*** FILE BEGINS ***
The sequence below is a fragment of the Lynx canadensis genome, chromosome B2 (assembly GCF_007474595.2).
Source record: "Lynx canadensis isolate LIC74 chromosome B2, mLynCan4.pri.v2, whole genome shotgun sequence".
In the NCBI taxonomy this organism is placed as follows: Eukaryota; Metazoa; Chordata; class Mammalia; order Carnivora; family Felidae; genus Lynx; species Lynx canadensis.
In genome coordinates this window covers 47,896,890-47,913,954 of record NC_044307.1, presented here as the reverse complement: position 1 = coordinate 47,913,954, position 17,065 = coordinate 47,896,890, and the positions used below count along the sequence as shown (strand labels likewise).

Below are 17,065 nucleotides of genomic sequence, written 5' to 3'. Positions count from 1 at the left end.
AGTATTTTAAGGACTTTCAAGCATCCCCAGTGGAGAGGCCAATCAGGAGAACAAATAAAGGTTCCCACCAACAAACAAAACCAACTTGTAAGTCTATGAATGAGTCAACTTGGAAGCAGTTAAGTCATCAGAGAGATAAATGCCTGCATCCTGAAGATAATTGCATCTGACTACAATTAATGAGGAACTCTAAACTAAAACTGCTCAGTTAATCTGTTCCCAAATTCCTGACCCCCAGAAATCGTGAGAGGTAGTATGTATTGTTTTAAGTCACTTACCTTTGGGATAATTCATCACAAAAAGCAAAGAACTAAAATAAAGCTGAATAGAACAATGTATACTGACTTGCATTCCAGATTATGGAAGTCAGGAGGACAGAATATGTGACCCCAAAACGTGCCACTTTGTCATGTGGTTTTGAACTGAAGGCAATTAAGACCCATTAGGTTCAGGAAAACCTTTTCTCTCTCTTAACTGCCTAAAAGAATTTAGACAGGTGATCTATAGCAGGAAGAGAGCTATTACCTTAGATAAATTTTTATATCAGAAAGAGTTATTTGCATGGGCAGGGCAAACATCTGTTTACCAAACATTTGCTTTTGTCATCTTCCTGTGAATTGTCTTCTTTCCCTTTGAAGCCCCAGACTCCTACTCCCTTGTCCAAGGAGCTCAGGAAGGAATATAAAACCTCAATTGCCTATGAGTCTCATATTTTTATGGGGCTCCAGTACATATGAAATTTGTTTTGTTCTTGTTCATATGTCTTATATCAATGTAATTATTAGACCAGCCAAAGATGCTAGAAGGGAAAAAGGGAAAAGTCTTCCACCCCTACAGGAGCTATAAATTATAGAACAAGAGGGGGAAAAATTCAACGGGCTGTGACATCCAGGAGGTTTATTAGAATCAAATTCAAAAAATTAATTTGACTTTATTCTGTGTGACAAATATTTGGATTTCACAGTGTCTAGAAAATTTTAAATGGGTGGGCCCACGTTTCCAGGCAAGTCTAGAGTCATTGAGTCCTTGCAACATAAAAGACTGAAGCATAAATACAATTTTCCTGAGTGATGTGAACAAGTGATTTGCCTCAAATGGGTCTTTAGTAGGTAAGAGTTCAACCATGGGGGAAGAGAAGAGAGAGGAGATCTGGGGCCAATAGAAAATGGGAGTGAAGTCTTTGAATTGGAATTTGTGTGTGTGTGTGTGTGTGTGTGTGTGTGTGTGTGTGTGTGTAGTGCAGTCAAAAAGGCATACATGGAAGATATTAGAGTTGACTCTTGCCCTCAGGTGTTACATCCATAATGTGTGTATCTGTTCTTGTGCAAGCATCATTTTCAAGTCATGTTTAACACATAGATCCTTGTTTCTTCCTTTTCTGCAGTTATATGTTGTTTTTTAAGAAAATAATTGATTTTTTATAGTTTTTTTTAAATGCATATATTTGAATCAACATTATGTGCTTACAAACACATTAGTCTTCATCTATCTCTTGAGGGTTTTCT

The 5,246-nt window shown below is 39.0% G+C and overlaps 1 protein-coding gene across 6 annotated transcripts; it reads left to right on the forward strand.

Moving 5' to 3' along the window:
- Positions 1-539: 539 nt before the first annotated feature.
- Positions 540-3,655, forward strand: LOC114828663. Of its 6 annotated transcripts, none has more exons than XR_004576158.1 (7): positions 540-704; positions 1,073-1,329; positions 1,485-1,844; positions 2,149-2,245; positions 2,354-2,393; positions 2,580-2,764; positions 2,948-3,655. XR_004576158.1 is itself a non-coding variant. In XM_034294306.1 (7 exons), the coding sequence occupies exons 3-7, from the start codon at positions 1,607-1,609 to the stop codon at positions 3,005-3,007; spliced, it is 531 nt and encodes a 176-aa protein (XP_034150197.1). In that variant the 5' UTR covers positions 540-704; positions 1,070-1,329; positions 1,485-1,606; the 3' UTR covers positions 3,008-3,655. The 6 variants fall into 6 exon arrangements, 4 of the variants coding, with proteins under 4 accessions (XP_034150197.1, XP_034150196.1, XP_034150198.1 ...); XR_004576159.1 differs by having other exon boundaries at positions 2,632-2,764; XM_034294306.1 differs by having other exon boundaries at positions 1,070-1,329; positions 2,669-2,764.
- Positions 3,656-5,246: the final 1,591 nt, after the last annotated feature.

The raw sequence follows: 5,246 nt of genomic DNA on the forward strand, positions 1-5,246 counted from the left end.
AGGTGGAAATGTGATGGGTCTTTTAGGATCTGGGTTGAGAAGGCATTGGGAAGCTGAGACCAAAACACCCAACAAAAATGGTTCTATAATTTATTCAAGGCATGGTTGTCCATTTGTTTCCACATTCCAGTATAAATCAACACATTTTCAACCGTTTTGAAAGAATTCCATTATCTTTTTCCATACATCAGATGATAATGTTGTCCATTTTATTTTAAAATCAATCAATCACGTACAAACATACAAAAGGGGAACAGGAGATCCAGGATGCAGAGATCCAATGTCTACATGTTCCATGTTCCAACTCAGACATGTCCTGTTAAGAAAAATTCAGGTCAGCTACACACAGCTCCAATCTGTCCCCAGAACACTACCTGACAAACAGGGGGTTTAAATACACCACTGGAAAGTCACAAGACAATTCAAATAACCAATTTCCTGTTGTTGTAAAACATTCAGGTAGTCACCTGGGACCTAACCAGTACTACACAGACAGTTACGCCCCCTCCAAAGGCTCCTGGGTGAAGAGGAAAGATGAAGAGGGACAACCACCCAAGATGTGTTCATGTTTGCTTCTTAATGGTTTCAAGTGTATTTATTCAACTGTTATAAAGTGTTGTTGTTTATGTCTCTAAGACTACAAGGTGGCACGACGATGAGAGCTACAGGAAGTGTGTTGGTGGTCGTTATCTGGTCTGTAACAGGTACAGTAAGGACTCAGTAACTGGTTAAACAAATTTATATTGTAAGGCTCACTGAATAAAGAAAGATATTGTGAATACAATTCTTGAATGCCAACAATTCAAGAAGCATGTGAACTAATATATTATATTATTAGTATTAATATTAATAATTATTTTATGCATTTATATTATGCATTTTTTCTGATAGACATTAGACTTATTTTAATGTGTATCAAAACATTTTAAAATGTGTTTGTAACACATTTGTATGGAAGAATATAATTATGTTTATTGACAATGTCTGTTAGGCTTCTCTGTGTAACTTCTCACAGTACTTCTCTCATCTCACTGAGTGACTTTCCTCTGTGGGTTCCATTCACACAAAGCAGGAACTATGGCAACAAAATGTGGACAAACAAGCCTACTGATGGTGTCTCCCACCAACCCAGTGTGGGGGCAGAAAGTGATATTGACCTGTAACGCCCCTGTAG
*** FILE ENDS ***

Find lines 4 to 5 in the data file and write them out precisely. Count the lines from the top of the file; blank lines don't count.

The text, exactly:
In genome coordinates this window covers 47,896,890-47,913,954 of record NC_044307.1, presented here as the reverse complement: position 1 = coordinate 47,913,954, position 17,065 = coordinate 47,896,890, and the positions used below count along the sequence as shown (strand labels likewise).

Below are 17,065 nucleotides of genomic sequence, written 5' to 3'. Positions count from 1 at the left end.